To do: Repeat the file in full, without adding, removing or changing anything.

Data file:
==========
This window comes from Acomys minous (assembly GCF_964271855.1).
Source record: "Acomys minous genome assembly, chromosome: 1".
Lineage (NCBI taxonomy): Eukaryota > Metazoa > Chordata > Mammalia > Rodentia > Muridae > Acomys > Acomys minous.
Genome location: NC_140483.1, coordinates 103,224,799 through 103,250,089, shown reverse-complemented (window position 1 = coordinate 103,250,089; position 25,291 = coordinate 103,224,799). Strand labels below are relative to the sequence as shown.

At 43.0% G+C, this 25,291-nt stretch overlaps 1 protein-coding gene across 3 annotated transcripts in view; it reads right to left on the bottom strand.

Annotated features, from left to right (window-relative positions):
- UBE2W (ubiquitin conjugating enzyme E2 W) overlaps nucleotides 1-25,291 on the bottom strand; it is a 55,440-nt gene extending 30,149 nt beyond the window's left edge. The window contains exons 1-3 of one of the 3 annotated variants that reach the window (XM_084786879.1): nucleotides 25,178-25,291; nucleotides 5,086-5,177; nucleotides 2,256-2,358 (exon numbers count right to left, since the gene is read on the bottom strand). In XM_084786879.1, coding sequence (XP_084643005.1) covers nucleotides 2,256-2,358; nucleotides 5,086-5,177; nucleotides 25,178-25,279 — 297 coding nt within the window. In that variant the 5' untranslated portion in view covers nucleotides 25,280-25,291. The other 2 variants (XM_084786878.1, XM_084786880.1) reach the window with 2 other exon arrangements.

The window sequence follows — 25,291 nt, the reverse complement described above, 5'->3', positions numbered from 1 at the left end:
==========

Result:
This window comes from Acomys minous (assembly GCF_964271855.1).
Source record: "Acomys minous genome assembly, chromosome: 1".
Lineage (NCBI taxonomy): Eukaryota > Metazoa > Chordata > Mammalia > Rodentia > Muridae > Acomys > Acomys minous.
Genome location: NC_140483.1, coordinates 103,224,799 through 103,250,089, shown reverse-complemented (window position 1 = coordinate 103,250,089; position 25,291 = coordinate 103,224,799). Strand labels below are relative to the sequence as shown.

At 43.0% G+C, this 25,291-nt stretch overlaps 1 protein-coding gene across 3 annotated transcripts in view; it reads right to left on the bottom strand.

Annotated features, from left to right (window-relative positions):
- UBE2W (ubiquitin conjugating enzyme E2 W) overlaps nucleotides 1-25,291 on the bottom strand; it is a 55,440-nt gene extending 30,149 nt beyond the window's left edge. The window contains exons 1-3 of one of the 3 annotated variants that reach the window (XM_084786879.1): nucleotides 25,178-25,291; nucleotides 5,086-5,177; nucleotides 2,256-2,358 (exon numbers count right to left, since the gene is read on the bottom strand). In XM_084786879.1, coding sequence (XP_084643005.1) covers nucleotides 2,256-2,358; nucleotides 5,086-5,177; nucleotides 25,178-25,279 — 297 coding nt within the window. In that variant the 5' untranslated portion in view covers nucleotides 25,280-25,291. The other 2 variants (XM_084786878.1, XM_084786880.1) reach the window with 2 other exon arrangements.

The window sequence follows — 25,291 nt, the reverse complement described above, 5'->3', positions numbered from 1 at the left end: